By the end of this week, it seems North Carolina could become the 12th CBD-Only state, joining Alabama, Florida, Iowa, Kentucky, Mississippi, Missouri (awaiting governor’s signature), New York (governor’s executive order), South Carolina, Tennessee, Utah, and Wisconsin.  Why are legislators so fast to pass these CBD-Only bills?  It’s fair to assume politicians are moved by the plight of epileptic children.  With CBD-Only, there’s no downside of being the guy or gal who voted for legalizing something that “gets you high”.  But even so, how do these bills move so fast and garner little to no opposition?

Because CBD-Only bills are political cover.  Voting for the CBD-Only bill allows the politicians to say they’re sympathetic to the plight of sick people and want to help patients get any medicine that will ease their suffering.  But they can also still play the “tough on drugs” game and maintain their support from law enforcement and prison lobbies.  Their vote garners headlines that a politician formerly considered “anti-medical marijuana” has “changed his mind” or “altered her stance” on medical marijuana.  Best of all, it gets the sick kids and their parents out of the legislative galleries and off the evening news.  For the politicians in these conservative states, it makes the medical marijuana issue go away, or at least puts the remaining advocates in the “we want the marijuana that gets you high” frame where they are more easily dismissed.

Medically, the CBD-Only laws are also a disaster.  Cannabidiol is just one constituent of cannabis and by itself, it doesn’t work as well as it does with the rest of the plant.  Dr. Raphael Machoulem, the Israeli researcher who discovered THC (the cannabinoid that “gets you high”), called it “the entourage effect”, the concept of many cannabinoids and other constituents working in concert, synergistically.  To make an overly-simple analogy, it’s as if we discovered oranges have vitamin C in them, but banned oranges completely and only allowed people with scurvy to eat vitamin C pills.  Yes, those pills can help you if you’re vitamin deficient, but any nutritionist will tell you eating the whole orange will not only allow your body to absorb the vitamin C better, the fiber from the orange is also good for your body, and oranges taste delicious, which makes you a little happier.  Plus, if oranges are in your diet, you’re not going to get scurvy in the first place.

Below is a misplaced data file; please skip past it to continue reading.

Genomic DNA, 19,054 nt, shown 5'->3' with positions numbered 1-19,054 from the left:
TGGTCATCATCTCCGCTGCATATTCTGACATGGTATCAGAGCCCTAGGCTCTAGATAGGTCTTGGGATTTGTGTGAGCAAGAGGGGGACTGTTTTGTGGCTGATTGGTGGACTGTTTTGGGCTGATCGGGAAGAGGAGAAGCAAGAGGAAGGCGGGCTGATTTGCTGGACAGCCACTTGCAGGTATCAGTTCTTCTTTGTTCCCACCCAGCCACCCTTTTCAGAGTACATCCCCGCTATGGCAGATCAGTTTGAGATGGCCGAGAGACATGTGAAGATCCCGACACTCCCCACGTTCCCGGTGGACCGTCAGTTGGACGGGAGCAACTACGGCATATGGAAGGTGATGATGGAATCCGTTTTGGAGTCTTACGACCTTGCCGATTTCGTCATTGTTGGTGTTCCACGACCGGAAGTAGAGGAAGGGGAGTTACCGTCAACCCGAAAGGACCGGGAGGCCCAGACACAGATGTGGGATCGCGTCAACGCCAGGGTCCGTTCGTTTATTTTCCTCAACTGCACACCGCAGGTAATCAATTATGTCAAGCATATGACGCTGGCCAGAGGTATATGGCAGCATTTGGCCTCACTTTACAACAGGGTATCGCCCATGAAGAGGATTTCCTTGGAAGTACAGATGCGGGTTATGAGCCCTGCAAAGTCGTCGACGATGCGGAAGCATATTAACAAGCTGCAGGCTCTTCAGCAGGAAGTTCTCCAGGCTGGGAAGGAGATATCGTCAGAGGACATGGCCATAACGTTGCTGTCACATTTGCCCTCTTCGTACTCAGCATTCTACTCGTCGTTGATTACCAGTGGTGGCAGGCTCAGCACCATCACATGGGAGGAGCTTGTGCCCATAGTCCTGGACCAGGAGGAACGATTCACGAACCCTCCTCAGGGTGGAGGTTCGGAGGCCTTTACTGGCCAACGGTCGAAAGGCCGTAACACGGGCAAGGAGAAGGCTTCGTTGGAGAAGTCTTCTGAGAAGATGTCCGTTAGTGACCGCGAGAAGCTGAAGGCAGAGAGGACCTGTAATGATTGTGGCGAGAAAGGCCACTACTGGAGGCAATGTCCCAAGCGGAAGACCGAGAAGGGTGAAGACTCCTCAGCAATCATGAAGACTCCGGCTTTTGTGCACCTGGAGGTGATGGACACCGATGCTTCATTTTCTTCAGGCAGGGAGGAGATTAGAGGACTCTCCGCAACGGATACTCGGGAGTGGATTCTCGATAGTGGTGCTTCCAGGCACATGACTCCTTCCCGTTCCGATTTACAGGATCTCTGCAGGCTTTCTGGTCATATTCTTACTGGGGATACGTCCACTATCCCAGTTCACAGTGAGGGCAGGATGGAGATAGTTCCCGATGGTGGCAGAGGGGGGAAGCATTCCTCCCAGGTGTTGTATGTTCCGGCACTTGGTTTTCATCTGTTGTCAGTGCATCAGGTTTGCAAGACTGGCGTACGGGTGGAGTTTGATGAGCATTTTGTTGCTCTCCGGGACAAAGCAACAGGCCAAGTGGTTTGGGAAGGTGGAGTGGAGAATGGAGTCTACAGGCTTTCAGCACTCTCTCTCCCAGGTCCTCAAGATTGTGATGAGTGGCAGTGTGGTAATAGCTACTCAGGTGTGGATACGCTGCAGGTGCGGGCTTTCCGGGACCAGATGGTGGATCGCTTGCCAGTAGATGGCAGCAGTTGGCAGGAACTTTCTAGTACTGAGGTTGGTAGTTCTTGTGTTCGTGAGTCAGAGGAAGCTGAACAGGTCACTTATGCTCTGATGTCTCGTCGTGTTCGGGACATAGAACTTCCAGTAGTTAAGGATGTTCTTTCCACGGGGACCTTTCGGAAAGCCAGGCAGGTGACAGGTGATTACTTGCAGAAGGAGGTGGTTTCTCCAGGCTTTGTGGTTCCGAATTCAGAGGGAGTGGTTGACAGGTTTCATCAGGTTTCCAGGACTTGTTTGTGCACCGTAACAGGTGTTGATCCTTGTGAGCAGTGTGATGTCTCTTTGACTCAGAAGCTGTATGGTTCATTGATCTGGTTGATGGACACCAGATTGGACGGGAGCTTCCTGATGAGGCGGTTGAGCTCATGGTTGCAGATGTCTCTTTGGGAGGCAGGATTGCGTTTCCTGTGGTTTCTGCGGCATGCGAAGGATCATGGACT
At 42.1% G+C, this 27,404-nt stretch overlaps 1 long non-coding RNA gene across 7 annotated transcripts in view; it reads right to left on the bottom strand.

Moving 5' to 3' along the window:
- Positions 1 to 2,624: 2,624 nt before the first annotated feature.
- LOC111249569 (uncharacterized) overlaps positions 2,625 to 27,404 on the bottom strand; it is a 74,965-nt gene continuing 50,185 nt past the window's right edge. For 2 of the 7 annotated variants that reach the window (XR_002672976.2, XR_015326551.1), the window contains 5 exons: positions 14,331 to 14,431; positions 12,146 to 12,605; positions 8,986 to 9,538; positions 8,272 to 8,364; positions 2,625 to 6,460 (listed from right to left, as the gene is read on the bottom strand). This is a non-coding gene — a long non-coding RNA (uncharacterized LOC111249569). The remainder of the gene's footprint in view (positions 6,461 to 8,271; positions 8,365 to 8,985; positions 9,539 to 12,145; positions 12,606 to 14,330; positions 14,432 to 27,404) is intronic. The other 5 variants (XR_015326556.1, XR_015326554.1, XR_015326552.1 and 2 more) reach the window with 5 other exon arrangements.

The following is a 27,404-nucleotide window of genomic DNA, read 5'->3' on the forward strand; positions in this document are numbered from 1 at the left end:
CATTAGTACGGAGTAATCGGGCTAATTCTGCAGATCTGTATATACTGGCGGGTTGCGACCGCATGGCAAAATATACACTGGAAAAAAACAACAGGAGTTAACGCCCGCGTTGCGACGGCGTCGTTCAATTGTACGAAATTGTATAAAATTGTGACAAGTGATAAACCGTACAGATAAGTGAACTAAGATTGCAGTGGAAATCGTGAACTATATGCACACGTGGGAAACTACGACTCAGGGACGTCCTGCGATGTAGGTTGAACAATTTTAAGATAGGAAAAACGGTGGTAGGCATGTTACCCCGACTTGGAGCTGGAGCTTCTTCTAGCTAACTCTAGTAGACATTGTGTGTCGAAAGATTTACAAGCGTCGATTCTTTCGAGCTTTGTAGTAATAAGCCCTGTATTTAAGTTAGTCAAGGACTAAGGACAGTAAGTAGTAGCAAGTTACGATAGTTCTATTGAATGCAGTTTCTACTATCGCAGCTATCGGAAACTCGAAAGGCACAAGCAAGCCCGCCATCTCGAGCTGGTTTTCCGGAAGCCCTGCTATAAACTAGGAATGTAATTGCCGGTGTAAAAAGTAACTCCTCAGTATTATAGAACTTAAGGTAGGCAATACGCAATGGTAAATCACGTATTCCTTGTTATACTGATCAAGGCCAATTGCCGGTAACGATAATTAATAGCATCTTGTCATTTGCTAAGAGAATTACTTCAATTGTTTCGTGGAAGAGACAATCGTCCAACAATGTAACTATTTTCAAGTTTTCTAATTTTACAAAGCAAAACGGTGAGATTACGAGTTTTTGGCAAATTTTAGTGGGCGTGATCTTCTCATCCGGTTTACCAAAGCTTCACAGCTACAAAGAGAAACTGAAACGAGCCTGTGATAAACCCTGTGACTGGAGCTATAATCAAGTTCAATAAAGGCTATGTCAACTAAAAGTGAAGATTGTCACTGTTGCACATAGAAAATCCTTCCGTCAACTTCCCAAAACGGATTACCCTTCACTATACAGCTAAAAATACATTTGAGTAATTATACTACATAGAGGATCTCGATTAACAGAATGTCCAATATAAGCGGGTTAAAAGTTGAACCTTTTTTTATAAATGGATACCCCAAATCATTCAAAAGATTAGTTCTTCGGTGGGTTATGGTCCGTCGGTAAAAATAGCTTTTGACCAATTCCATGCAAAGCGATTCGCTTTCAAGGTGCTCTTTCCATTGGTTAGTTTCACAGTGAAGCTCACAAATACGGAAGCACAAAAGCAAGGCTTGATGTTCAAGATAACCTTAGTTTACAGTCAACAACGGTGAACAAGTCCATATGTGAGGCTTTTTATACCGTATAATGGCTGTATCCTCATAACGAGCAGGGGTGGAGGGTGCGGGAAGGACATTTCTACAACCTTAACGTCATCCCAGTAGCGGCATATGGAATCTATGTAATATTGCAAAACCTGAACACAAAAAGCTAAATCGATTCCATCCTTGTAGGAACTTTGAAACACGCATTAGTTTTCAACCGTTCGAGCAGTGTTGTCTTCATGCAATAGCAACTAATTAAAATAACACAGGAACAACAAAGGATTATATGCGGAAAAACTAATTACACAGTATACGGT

The authors of these CBD-Only bills aren’t writing them for optimal medical efficacy, however, they’re writing them for political cover.  The parents treating their children in Colorado with CBD oil will tell you that it takes quite a bit of tinkering with the ratio of CBD to THC in the oil to find what works best for their child’s type of seizures.  Some of these kids need a higher dose of THC.  But the legislators write the laws mostly to ensure that the THC “that gets you high” is nearly non-existent.

The North Carolina law, for instance, mandates that the oil contains at least 10 percent CBD and less than 0.3 percent THC.  That’s a CBD:THC ratio of at least 34:1.  For comparison, an article by Pure Analytics, a California cannabis testing lab, discusses the high-CBD varietals most in demand by patients are “strains with CBD:THC ratios of 1:1, 2:1, and 20:1.”  The article explains how a breeding experiment with males and females with 2:1 ratios produced 20:1 ratio plants about one-fourth of the time.  It also describes a strain called “ACDC” that “consistently exhibited 16-20% CBD and 0.5-1% THC by weight.”  That’s one variety with a range of 16:1 to 40:1.  But you must only use the ones that are 34:1 or higher.

In another indicator that politicians are more interested in political cover than helping sick kids, many of these laws are written with no mechanism for in-state production and distribution of the CBD oil.  Some expressly protect the parent who goes out of state to acquire the oil (likely from Colorado) and brings it back home.  So parents are given hope for their kids, but they have to go to Colorado, establish three months residency to qualify for a medical marijuana card, clear the hurdles necessary to get their child signed up for the card, purchase the high-CBD oil, break Colorado law by taking it out of state, and break federal law by being an interstate drug trafficker.